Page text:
When Did the Grand Canyon Begin to Form?

South Rim, Grand Canyon. Image courtesy of Kimberly Lightle.

This blog post draws from several news sources — washingtonpost.com, The New York Times, and Science Friday. All these sources have stories and photos related to a study published March 7, 2008, in Science by researchers Victor Polyak and Carol Hill (free registration is required to view this article). Science Friday features a 15-minute audio clip of an interview with Polyak. The research suggests that the Grand Canyon began forming 17 million years ago. However, for the past 100 years or so, geologists have agreed, based on a robust data corpus, that the Grand Canyon is probably five to six million years old, even though the rock from which it is carved is up to two billion years old. So what have Polyak and Hill done to upset this long-held theory of the Grand Canyon’s age?

To put it simply, they gathered new data and analyzed it using new technology. That is, they gathered rock samples called mammillaries from caves. These mammillaries are associated with ancient water tables and suggest previous levels of the water table. Polyak and Hill then analyzed these samples with improved rock-dating technology involving the radioactive decay of uranium to lead. The Grand Canyon began forming 17 million years ago at the western end in a west to east direction, and at a rather slow rate. Some time later, the east end of the Grand Canyon began forming from east to west, at a much more rapid rate. Eventually the two ends merged and the Colorado River emerged.

However, some scientists suggest Polyak and Hill’s methods and interpretations may be too narrow or incomplete. For example, their assumption that all the mammillaries examined originated in an ancient water table may not be a safe one. One critic noted that springs do occasionally emerge from the canyon walls and they could produce mammillaries as well. Another point of contention deals with the lack of 17-million-year-old sediment, which would be evidence of a 17-million-year-old river. Hill counter-argues that such sediment may not exist because the scale of the hypothesized 17 million-year-old, western river system would not produce sizable amounts of sediment. In addition, river erosion tends to destroy such potential evidence.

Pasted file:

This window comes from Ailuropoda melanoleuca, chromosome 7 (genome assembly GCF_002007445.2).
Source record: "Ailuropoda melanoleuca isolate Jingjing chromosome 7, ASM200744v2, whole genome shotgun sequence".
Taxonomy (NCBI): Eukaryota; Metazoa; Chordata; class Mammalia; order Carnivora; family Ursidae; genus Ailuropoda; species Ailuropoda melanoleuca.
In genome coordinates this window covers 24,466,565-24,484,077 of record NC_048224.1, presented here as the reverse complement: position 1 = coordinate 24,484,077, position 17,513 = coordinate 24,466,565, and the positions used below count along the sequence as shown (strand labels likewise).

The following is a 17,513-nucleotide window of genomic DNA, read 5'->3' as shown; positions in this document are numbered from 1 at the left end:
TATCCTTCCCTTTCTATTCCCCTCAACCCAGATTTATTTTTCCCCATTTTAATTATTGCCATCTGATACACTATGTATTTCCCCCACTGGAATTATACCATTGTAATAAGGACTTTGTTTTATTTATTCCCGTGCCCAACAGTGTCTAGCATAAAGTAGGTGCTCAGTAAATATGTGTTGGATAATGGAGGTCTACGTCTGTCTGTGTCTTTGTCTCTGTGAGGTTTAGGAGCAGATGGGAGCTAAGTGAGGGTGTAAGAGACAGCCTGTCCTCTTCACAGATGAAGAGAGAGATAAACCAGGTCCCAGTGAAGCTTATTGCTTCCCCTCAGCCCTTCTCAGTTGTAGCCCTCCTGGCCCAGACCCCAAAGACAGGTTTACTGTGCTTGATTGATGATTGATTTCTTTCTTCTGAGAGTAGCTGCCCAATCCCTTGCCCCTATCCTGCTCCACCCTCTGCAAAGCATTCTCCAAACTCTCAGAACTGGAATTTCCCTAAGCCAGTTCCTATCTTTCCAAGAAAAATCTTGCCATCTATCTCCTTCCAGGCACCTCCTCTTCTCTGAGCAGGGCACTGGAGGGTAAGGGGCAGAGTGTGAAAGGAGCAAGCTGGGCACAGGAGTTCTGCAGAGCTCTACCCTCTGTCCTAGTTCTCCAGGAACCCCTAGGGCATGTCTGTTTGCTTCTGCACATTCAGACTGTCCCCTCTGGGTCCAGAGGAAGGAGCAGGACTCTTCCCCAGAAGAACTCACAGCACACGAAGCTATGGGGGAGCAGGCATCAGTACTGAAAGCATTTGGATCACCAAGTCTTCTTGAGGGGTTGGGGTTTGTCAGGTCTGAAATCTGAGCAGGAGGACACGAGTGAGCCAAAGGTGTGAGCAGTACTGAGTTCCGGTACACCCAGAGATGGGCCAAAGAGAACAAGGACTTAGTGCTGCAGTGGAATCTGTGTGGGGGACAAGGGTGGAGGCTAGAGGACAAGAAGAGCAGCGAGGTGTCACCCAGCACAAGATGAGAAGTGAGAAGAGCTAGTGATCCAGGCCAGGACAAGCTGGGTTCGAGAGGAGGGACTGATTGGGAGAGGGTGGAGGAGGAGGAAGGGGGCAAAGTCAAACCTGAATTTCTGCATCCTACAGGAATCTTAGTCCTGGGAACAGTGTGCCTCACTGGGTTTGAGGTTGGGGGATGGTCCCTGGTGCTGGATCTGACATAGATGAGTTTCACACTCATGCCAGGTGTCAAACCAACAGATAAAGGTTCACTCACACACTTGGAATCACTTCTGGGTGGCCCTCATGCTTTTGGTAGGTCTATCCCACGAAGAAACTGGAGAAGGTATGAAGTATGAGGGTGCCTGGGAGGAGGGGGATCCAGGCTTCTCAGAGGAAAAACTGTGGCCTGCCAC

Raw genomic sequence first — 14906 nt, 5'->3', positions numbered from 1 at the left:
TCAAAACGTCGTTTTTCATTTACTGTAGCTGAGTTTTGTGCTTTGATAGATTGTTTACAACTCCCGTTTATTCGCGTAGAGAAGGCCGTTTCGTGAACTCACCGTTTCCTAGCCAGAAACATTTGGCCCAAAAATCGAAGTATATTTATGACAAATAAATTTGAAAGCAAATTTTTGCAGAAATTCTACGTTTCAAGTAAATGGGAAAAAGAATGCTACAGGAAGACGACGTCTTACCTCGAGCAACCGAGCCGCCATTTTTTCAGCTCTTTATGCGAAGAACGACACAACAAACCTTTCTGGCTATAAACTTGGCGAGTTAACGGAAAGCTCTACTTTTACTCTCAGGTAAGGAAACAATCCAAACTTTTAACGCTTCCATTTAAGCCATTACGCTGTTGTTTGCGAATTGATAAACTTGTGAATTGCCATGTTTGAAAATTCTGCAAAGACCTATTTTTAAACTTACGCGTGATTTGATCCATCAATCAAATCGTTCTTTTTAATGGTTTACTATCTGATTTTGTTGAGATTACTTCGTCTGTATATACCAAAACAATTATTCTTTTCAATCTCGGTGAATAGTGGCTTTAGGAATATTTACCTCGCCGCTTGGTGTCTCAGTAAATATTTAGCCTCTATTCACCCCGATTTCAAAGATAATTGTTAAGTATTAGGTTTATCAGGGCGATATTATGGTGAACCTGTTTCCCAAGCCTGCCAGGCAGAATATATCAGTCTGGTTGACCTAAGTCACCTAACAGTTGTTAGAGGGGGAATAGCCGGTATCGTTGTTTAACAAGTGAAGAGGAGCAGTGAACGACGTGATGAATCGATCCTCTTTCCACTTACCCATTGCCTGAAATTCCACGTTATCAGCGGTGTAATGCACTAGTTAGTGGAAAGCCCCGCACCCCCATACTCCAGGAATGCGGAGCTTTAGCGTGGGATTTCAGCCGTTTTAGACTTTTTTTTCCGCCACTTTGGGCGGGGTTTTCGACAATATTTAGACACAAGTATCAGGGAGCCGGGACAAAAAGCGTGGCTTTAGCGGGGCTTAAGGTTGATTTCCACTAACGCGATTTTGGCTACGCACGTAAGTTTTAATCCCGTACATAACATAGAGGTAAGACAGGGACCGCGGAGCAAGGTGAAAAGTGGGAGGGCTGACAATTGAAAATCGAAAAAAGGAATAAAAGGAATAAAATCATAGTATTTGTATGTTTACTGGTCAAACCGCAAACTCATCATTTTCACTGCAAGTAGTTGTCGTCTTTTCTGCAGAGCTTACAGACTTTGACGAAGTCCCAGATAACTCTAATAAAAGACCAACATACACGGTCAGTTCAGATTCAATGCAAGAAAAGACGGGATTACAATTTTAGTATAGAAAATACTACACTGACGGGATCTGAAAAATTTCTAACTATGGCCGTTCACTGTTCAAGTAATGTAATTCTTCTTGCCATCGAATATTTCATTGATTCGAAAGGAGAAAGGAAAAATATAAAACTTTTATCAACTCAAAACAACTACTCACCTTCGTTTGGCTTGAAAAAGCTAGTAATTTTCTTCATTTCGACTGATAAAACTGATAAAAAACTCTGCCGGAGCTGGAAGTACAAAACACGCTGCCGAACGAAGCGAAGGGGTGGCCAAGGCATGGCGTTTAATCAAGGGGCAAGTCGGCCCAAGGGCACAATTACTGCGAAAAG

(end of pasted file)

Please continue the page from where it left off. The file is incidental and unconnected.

How to Turn This News Event into an Inquiry-Based, Standards-Related Science Lesson
Estimating the age of the Grand Canyon is related to the History and Nature of Science, Science as Inquiry, and the Earth and Space Science content standards of the National Science Education Standards. With respect to the first two standards, several themes emerge. The researchers proposed using improved laboratory techniques and new data sources to make an estimate of the age of the Grand Canyon. In this way, they demonstrated the idea that science advances with new technologies. Science also seeks disconfirming evidence to existing theories as a means of gaining increased certainty regarding what we know about the natural world. If scientists fail in their attempt to find disconfirming evidence, they have succeeded in strengthening the existing theory. If they find disconfirming evidence of existing theories, then they pave the way to new lines of research, which must be further investigated. Eventually, existing theories may be either supplanted or revised in light of the new evidence, or they may be strengthened should the new evidence turn out to be unreliable or invalid.

The news sources related to this research also provide “air time” for scientists who argue alternate interpretations of Polyak and Hill’s data and who point out that Polyak and Hill may be ignoring some facts that impact their conclusion. These presentations underscore the role of argumentation and evidence based logic in advancing scientific knowledge as well as the social nature of science.